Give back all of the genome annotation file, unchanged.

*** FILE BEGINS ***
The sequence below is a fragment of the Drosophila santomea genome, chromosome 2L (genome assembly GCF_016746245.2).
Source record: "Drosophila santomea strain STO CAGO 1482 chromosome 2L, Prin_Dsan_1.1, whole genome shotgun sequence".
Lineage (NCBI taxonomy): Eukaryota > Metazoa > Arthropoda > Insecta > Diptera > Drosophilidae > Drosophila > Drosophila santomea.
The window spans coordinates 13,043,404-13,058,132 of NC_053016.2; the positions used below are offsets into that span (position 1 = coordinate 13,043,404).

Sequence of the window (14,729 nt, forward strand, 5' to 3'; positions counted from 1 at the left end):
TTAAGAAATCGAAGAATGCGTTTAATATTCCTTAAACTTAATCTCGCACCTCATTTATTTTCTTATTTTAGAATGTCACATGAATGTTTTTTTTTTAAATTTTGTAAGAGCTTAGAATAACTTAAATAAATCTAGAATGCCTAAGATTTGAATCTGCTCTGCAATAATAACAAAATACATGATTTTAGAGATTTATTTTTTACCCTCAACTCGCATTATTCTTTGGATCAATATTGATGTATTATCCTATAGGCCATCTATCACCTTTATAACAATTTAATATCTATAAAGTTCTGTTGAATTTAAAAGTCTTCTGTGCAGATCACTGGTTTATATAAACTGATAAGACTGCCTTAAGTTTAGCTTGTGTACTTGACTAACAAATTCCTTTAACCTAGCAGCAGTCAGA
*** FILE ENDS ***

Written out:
The sequence below is a fragment of the Drosophila santomea genome, chromosome 2L (genome assembly GCF_016746245.2).
Source record: "Drosophila santomea strain STO CAGO 1482 chromosome 2L, Prin_Dsan_1.1, whole genome shotgun sequence".
Lineage (NCBI taxonomy): Eukaryota > Metazoa > Arthropoda > Insecta > Diptera > Drosophilidae > Drosophila > Drosophila santomea.
The window spans coordinates 13,043,404-13,058,132 of NC_053016.2; the positions used below are offsets into that span (position 1 = coordinate 13,043,404).

Sequence of the window (14,729 nt, forward strand, 5' to 3'; positions counted from 1 at the left end):
TTAAGAAATCGAAGAATGCGTTTAATATTCCTTAAACTTAATCTCGCACCTCATTTATTTTCTTATTTTAGAATGTCACATGAATGTTTTTTTTTTAAATTTTGTAAGAGCTTAGAATAACTTAAATAAATCTAGAATGCCTAAGATTTGAATCTGCTCTGCAATAATAACAAAATACATGATTTTAGAGATTTATTTTTTACCCTCAACTCGCATTATTCTTTGGATCAATATTGATGTATTATCCTATAGGCCATCTATCACCTTTATAACAATTTAATATCTATAAAGTTCTGTTGAATTTAAAAGTCTTCTGTGCAGATCACTGGTTTATATAAACTGATAAGACTGCCTTAAGTTTAGCTTGTGTACTTGACTAACAAATTCCTTTAACCTAGCAGCAGTCAGA